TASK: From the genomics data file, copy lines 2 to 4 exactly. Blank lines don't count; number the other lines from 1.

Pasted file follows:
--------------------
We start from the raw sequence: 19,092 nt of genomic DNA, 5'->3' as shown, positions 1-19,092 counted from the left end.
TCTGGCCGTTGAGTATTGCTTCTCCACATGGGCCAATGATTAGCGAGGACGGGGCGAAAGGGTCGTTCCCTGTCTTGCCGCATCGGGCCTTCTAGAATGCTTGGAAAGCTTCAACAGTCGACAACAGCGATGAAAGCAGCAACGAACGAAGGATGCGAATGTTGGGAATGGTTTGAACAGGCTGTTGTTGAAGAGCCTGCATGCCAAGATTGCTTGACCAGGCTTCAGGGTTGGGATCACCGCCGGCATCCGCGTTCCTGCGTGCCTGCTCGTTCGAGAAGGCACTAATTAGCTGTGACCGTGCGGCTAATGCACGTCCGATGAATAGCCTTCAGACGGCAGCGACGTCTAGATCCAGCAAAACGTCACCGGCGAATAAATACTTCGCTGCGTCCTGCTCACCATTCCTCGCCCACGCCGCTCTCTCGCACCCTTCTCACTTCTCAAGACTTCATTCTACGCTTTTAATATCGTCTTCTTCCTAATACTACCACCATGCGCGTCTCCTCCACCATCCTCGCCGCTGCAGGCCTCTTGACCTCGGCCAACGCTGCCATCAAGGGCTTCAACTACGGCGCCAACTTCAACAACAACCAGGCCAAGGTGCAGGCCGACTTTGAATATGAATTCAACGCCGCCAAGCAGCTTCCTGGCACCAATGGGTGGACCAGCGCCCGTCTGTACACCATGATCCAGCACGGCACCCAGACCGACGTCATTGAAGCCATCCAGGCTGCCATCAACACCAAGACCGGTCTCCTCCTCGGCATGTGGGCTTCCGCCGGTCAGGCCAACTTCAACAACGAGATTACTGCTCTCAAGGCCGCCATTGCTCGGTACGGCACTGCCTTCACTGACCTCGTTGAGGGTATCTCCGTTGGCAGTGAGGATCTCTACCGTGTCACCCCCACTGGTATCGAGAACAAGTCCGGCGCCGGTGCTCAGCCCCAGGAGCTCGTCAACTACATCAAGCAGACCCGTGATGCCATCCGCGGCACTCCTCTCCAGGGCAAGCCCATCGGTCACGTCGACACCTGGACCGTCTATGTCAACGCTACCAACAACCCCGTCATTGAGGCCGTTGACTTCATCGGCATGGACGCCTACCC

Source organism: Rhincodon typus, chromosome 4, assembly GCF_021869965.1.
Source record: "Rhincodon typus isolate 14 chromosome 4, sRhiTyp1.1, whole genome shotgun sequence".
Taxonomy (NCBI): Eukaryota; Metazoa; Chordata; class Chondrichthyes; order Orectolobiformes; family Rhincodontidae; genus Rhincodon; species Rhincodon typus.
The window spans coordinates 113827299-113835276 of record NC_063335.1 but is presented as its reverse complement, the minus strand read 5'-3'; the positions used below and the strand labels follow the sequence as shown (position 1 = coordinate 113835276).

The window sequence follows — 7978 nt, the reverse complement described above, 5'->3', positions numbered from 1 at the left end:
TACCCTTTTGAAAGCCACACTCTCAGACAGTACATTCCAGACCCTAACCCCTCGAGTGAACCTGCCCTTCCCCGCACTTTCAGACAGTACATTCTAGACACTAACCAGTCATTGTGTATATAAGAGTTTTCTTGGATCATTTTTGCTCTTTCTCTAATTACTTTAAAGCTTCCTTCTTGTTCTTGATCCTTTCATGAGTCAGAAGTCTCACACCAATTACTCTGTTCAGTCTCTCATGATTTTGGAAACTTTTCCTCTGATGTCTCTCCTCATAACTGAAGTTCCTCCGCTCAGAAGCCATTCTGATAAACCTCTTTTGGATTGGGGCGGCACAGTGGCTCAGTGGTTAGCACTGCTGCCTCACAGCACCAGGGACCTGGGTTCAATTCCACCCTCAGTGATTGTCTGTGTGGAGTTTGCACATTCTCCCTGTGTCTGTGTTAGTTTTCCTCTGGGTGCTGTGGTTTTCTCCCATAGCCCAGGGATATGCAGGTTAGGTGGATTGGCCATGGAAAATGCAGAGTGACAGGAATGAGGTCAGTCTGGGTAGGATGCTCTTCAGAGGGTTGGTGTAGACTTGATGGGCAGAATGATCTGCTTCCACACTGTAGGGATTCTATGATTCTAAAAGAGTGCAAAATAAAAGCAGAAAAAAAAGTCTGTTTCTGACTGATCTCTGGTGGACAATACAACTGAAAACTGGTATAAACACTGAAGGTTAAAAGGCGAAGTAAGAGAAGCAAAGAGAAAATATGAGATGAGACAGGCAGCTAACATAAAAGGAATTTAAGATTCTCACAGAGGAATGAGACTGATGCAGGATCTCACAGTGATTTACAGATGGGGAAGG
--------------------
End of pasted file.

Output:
TCTGGCCGTTGAGTATTGCTTCTCCACATGGGCCAATGATTAGCGAGGACGGGGCGAAAGGGTCGTTCCCTGTCTTGCCGCATCGGGCCTTCTAGAATGCTTGGAAAGCTTCAACAGTCGACAACAGCGATGAAAGCAGCAACGAACGAAGGATGCGAATGTTGGGAATGGTTTGAACAGGCTGTTGTTGAAGAGCCTGCATGCCAAGATTGCTTGACCAGGCTTCAGGGTTGGGATCACCGCCGGCATCCGCGTTCCTGCGTGCCTGCTCGTTCGAGAAGGCACTAATTAGCTGTGACCGTGCGGCTAATGCACGTCCGATGAATAGCCTTCAGACGGCAGCGACGTCTAGATCCAGCAAAACGTCACCGGCGAATAAATACTTCGCTGCGTCCTGCTCACCATTCCTCGCCCACGCCGCTCTCTCGCACCCTTCTCACTTCTCAAGACTTCATTCTACGCTTTTAATATCGTCTTCTTCCTAATACTACCACCATGCGCGTCTCCTCCACCATCCTCGCCGCTGCAGGCCTCTTGACCTCGGCCAACGCTGCCATCAAGGGCTTCAACTACGGCGCCAACTTCAACAACAACCAGGCCAAGGTGCAGGCCGACTTTGAATATGAATTCAACGCCGCCAAGCAGCTTCCTGGCACCAATGGGTGGACCAGCGCCCGTCTGTACACCATGATCCAGCACGGCACCCAGACCGACGTCATTGAAGCCATCCAGGCTGCCATCAACACCAAGACCGGTCTCCTCCTCGGCATGTGGGCTTCCGCCGGTCAGGCCAACTTCAACAACGAGATTACTGCTCTCAAGGCCGCCATTGCTCGGTACGGCACTGCCTTCACTGACCTCGTTGAGGGTATCTCCGTTGGCAGTGAGGATCTCTACCGTGTCACCCCCACTGGTATCGAGAACAAGTCCGGCGCCGGTGCTCAGCCCCAGGAGCTCGTCAACTACATCAAGCAGACCCGTGATGCCATCCGCGGCACTCCTCTCCAGGGCAAGCCCATCGGTCACGTCGACACCTGGACCGTCTATGTCAACGCTACCAACAACCCCGTCATTGAGGCCGTTGACTTCATCGGCATGGACGCCTACCC

Source organism: Rhincodon typus, chromosome 4, assembly GCF_021869965.1.
Source record: "Rhincodon typus isolate 14 chromosome 4, sRhiTyp1.1, whole genome shotgun sequence".